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Wedding Woes

Sooooo... my future in-laws are a little racist.

I've dated Ben for 4 years and he's an amazing person. I just feel like I have to stick up for him and say that he's a great guy, extremely accepting, and his family frustrates him as much as me. I just want to clarify that he is not like them. And I'm not even going into the issues with his estranged brother. This is all about his parents. And I'm not even going over the horrible things they've said on socioeconomics, physical appearance, disabilities, religion, etc; this issue is all about their casual racism.

They make tons of insensitive comments all the time, but I'm a patient person, and I behave around them for the sake of keeping peace. But a few times I have literally bit my tongue. When my niece was born, I showed a picture to FILs. My niece is half-Caucasian and half-Hispanic. An hour later at dinner FMIL went on a diatribe about having biracial children, saying it was a burden on the child, that having two cultures confuses the child, and that it's "not normal." WHAT? They also use the term "those people" and the phrase "I'm not racist, but..." a lot. I own my own business and they've only been inside it three times. I have an extremely open hiring policy, and they always say they don't like to go because "there's all sorts of different types of people there!" And just today I heard that at my engagement party, one of my black employees gave her a mini cake and when she turned away FMIL said "It's hard to see if her hands are dirty." She was WEARING GLOVES!

I do not tolerate any form of bigotry in my workplace. I'm usually quite the loudmouth when it comes to calling out bigotry. So it's driving me insane that I have to bend my back so far to accomidate that behavior for the sake of avoiding drama, but they've been especially awful since the engagement. That or I've been noticing it more. So frustrated.
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Re: Sooooo... my future in-laws are a little racist.

  • Have fun with the rest of your racist life. You know these people will be trying your kids this.
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  • I don't think you have to "bend over backwards" when their behavior is even a little racist.  I have family with very set views on people and society based on the same factors you listed but they know not to bring up their views when I'm around.  I don't think you have to be rude about it; I started with an honest "we're going to have to agree to disagree" and with some relatives it has grown to me leaving the room when certain topics of conversation come up. 

    I would talk to your FI and come up with a plan of action you both can carry out - whether it's bean-dipping away from certain topics or being honest that you don't share their opinions and can't continue the conversation or even knowing when to leave the room for another drink/bathroom break/need to take this phone call (or even leave to end the get-together).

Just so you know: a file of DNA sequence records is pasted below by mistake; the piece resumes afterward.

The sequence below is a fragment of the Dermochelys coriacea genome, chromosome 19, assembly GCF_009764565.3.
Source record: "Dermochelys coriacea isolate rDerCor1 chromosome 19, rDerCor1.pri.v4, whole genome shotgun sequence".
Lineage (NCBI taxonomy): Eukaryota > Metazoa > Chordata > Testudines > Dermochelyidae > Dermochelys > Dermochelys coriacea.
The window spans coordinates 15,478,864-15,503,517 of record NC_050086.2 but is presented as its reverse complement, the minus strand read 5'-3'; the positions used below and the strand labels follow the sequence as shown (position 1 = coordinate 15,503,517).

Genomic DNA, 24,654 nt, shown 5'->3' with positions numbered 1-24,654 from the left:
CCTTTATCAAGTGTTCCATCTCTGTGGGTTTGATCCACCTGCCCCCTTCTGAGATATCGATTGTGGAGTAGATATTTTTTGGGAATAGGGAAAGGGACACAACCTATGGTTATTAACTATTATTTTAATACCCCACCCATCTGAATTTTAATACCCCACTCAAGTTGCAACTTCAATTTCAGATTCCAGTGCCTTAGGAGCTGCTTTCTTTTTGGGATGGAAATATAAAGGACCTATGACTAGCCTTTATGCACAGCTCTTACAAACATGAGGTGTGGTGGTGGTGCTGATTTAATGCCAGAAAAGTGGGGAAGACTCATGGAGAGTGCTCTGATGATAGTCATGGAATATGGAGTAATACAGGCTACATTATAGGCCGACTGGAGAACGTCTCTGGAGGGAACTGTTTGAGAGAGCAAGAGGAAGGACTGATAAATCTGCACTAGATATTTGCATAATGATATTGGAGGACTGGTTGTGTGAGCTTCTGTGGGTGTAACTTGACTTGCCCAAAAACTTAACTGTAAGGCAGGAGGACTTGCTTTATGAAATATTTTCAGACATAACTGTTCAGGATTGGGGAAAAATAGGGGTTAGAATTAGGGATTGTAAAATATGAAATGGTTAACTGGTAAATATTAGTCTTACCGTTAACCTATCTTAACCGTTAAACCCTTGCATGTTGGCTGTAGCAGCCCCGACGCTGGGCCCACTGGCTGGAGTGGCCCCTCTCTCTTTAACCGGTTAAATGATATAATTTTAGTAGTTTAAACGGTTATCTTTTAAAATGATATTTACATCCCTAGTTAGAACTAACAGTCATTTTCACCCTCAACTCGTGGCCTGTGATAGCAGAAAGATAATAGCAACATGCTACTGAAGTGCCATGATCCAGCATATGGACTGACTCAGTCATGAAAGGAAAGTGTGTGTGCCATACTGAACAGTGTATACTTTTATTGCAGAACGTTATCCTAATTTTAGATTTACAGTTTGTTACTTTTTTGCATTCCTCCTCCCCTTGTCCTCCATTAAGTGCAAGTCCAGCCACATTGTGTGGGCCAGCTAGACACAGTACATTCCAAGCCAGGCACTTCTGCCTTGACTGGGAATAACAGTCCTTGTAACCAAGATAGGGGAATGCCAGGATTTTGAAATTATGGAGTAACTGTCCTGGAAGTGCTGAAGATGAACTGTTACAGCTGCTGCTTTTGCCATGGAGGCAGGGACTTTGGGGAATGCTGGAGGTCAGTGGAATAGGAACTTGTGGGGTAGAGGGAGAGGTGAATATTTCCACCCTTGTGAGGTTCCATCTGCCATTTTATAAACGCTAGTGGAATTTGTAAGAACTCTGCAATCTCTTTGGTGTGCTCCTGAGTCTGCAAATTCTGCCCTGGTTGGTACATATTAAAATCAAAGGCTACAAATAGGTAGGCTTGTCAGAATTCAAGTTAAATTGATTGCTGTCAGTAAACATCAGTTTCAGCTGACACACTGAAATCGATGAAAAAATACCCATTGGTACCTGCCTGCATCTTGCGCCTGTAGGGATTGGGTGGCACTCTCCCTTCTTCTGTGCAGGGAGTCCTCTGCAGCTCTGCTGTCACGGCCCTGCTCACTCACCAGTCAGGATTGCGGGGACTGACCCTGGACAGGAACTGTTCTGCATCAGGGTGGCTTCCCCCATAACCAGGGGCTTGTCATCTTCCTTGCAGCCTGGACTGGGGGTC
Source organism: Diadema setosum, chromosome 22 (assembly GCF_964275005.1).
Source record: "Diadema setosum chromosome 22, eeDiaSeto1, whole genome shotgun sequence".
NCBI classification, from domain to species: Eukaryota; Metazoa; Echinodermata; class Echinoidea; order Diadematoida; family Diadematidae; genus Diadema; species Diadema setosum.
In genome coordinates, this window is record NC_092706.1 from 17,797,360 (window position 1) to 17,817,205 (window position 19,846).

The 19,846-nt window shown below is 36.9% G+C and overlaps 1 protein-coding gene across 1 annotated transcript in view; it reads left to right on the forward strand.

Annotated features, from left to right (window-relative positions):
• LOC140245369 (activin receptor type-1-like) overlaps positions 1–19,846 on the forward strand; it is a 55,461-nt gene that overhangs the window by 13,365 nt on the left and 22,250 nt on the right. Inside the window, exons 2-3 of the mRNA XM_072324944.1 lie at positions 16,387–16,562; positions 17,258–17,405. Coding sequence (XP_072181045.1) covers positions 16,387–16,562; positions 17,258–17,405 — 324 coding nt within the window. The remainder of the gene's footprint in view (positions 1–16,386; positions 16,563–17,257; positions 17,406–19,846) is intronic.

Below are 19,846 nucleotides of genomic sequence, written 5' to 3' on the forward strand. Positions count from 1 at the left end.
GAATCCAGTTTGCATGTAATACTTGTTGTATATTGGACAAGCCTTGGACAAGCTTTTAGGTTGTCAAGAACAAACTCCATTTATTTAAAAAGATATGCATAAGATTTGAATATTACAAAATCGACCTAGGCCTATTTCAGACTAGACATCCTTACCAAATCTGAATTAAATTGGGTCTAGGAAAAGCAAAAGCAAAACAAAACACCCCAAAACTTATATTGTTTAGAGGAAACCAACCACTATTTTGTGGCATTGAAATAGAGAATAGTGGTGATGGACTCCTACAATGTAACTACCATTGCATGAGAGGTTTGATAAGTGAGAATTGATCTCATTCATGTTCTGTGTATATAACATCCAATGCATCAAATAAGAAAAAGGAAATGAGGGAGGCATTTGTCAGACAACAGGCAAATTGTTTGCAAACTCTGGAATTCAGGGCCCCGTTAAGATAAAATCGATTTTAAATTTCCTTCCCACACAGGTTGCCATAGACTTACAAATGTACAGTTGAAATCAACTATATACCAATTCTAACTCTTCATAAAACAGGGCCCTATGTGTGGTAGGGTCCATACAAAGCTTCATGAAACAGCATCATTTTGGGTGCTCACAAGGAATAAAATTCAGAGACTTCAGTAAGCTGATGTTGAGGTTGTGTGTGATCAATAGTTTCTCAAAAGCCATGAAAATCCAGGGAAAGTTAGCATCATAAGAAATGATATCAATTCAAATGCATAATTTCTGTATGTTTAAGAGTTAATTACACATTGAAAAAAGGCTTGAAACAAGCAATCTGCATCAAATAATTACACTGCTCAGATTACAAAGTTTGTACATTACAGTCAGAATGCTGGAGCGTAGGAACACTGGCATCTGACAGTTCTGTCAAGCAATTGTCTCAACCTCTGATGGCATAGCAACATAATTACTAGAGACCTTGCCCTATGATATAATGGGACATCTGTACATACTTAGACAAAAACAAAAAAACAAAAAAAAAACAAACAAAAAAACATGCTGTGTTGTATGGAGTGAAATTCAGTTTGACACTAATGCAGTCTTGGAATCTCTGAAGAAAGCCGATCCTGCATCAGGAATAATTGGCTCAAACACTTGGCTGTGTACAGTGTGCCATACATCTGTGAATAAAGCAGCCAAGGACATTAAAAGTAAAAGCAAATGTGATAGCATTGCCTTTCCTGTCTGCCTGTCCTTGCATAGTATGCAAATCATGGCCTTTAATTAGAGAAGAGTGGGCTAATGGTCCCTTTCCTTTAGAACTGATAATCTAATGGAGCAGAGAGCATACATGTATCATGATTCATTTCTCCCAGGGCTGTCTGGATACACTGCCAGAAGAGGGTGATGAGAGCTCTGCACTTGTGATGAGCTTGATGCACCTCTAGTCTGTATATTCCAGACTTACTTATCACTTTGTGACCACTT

And ditto PP; if you are planning on having kids, you'll need a plan to talk to your kids about why whatever grandma/grandpa/Aunt Sue is unacceptable.
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  • My fiance's mom is black and his dad is Jewish. His dad's mom was incredibly racist while she was alive. (She once had my fiance at about age 5 deliver the following message to his mom: "Tell your mother she's a black woman with a black heart!") I would just try to minimize interaction with these people, if that's possible. My fiance turned out okay, and no one else in the family is racist, so that's gotta provide a bit of hope? ;) Sorry you have to deal with it, though; it's sucky. 
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  • Ah, the racist IL's.  Yes, I'm familiar.  The thing that has gotten me through is speaking as objectively as possible--assertive, but not obnoxious.  Whenever they say something that I feel is out of line, I counter it:  not with "You suck" but with "Actually, my uncle is Mexican, and his family has been in the US for longer than the Polish side of my family--he put himself through school and worked his way up to VP in a Fortune 500 company" or "Our neighborhood is pretty integrated, so I wouldn't call it a 'white neighborhood' or a 'black neighborhood,' why?" or "Actually, one of the men who works for me is black, and he doesn't expect anything to be handed to him--he works as hard as the rest of us."

    I feel like if I get all wound up and "OMG, you're RACIST!!!" then it's easy for them to dismiss me.  But when I say "I don't agree with what you just said, and this is why" then they at least have to concede that not ALL black people expect the government to care for them, not all Mexicans are lazy criminals, etc.  They might just being saying that to shut me up, but the end result is that a) we don't have these conversations as frequently, and b) I can't make them NOT say racist things in front of my kid, but I can make it very clear during (and after) that in our family, we don't agree with what Papa said, and here is why. 

    You won't change them, but you can at least try to shut down some of the insanity when you're around.  (Those are for-real examples, BTW.  On his first visit to our house, FIL saw one of our neighbors mowing his lawn and asked if we lived in "a black neighborhood.")
  • Unfortunately I come from a family of nasty bigots and what I've learned to do is just walk away. In the middle of their rants and from entire relationships...just walk away. Nothing you say or do is going to change their attitude and listening to the bs that falls out of their mouths is just going to make you stabby.
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